Global Sukuk issuances dropped in August 2020 (and significantly in the third quarter generally). However, if the increased activity in September 2020 is a foretelling for the remainder of the year, then the fourth quarter should be a much busier one. In September 2020, we saw GCC sovereigns and financial institutions returning to the Sukuk markets with big ticket issuances through offshore vehicles.
On 9th September 2020, the government of Dubai, acting through the Department of Finance (DOF), issued US$1 billion in 10-year Sukuk under its US$6 billion trust certificate issuance program. The program uses a Cayman Islands vehicle, Dubai DOF, as the issuer and trustee, set up as an orphan company with shares held on charitable trust.
The Sukuk were issued concurrently with a US$1 billion 30-year bond issuance by the DOF. It has been reported that these issues attracted the lowest profit rate (of 2.76%) and interest rate (of 3.9%) ever achieved for a Sukuk issuance and bond issuance in Dubai. The securities were listed on the Dubai Financial Market.
In the middle of September 2020, Saudi Electricity Company (SEC) issued US$1.3 billion in international green Sukuk, split into two equal tranches - a US$650 million five-year 1.74% fixed profit rate Sukuk and a US$650 million 10-year 2.41% fixed profit rate Sukuk. Both issuances were made using a Cayman Islands vehicle, Saudi Electricity Global Sukuk Company 5, as the issuer and trustee.
This issuer was set up as a whollyowned subsidiary of SEC but is managed independently of SEC, having a board of directors made up of employees of an independent trust company.
The securities are listed on Euronext Dublin and have been rated 'A2' with a negative outlook by Moody's Investors Service (being the same as the longterm issuer rating of SEC). The Sukuk were issued as part of SEC's new Green Sukuk Framework.
Masraf Al Rayan (MAR) and Emirates Islamic (EI) both returned to the Sukuk market in September 2020. MAR issued a US$750 million five-year 2.21% fixed profit rate Sukuk facility under its US$2 billion trust certificate issuance program and, after a four year absence, EI issued a US$500 million five-year 1.83% fixed profit rate Sukuk under its US$2.5 billion issuance program.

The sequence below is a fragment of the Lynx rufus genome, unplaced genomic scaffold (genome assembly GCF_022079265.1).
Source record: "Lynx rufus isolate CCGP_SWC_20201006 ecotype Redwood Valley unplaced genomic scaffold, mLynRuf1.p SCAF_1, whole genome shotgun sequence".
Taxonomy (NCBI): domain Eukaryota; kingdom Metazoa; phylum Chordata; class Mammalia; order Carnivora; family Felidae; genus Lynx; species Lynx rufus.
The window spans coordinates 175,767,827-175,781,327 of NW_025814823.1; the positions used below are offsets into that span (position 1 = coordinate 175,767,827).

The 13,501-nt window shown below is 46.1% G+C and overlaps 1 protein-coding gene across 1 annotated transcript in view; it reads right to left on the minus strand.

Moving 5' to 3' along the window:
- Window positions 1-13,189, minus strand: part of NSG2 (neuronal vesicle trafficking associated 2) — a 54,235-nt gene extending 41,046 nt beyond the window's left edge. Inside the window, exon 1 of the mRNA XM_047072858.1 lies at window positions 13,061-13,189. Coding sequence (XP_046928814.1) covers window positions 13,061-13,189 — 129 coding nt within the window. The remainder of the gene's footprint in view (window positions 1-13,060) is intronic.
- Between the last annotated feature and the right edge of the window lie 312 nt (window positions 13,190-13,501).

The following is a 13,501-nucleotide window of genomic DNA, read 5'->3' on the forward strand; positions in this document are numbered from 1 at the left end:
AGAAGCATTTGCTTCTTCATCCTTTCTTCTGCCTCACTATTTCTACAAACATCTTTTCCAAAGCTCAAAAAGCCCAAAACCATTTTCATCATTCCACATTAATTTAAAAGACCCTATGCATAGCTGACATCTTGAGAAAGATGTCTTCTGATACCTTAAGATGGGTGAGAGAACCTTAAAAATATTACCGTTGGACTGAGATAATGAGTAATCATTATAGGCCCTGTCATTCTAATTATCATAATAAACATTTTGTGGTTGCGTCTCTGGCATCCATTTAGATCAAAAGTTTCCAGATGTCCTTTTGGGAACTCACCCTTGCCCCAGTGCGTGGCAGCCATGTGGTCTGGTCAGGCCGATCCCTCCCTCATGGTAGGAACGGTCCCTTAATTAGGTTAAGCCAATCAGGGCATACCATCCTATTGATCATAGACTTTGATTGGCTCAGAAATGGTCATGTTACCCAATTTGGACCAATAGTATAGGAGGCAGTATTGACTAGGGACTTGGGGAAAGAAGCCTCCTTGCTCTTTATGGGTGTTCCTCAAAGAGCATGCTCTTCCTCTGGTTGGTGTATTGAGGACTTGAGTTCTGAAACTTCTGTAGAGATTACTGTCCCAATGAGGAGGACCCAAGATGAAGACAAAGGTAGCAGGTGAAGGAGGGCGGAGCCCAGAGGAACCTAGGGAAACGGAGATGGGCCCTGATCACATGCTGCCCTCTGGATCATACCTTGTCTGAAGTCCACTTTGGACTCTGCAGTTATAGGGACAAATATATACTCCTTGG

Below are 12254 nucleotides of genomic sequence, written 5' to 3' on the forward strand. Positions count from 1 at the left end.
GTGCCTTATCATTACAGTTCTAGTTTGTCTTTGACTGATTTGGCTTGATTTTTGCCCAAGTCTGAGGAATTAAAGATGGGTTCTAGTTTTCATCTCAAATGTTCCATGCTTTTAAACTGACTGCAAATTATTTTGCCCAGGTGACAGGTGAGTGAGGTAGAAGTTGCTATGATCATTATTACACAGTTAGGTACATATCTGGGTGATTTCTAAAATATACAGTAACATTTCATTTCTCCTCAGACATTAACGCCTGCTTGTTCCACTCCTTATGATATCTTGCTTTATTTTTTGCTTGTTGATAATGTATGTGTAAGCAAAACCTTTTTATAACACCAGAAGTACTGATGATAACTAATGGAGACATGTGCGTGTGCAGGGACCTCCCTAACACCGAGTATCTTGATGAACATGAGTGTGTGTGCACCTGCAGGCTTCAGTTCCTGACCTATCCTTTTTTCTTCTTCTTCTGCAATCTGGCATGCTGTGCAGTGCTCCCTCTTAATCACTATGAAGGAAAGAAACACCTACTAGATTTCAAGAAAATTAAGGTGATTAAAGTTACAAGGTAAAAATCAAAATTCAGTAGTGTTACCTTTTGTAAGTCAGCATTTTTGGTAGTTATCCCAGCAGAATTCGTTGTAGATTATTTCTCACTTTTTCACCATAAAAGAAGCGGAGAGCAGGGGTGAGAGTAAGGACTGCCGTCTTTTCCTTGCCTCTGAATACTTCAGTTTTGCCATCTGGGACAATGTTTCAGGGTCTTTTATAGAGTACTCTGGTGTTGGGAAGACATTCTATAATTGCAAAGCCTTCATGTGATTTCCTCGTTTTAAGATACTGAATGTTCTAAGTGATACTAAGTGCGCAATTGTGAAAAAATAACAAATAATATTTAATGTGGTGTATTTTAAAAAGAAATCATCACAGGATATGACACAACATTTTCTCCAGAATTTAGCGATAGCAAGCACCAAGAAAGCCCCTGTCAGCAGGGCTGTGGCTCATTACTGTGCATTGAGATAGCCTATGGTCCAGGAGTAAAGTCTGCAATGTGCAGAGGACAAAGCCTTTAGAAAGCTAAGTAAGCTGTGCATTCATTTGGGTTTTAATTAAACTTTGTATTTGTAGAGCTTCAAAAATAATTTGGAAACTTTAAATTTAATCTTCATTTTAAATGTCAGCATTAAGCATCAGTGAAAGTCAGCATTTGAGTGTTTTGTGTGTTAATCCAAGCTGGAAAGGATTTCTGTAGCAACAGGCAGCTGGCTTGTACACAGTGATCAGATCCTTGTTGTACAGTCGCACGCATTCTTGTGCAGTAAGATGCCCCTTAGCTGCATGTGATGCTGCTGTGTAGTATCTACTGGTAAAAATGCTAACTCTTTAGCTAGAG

Both programs used orphan Cayman Islands companies, MAR Sukuk and EI Sukuk Company respectively, as the issuer and trustee. The securities were listed on Euronext Dublin and EI's Sukuk were also listed on NASDAQ Dubai. Both issuances were oversubscribed.
According to reports, MAR was able to attract great demand from international investors - with more than 65% of its Sukuk placed with investors in Europe and Asia and 69% of investors made up of fund managers.
All of the aforementioned Sukuk issuances used an SPV incorporated in the Cayman Islands. As per recent media coverage, the EU has reaffirmed that it considers the Cayman Islands to be a fully cooperative jurisdiction for tax purposes by removing it from its Annex I list.
This recognition of the Cayman Islands as a jurisdiction fully committed to implementing international standards will be welcomed by European and international investors (and issuers wanting to attract the same) and cements the Cayman Islands as a preferred jurisdiction for the formation of capital markets issuing vehicles.
This article was first published in IFN Volume 17 Issue 41 dated the 21st October 2020.
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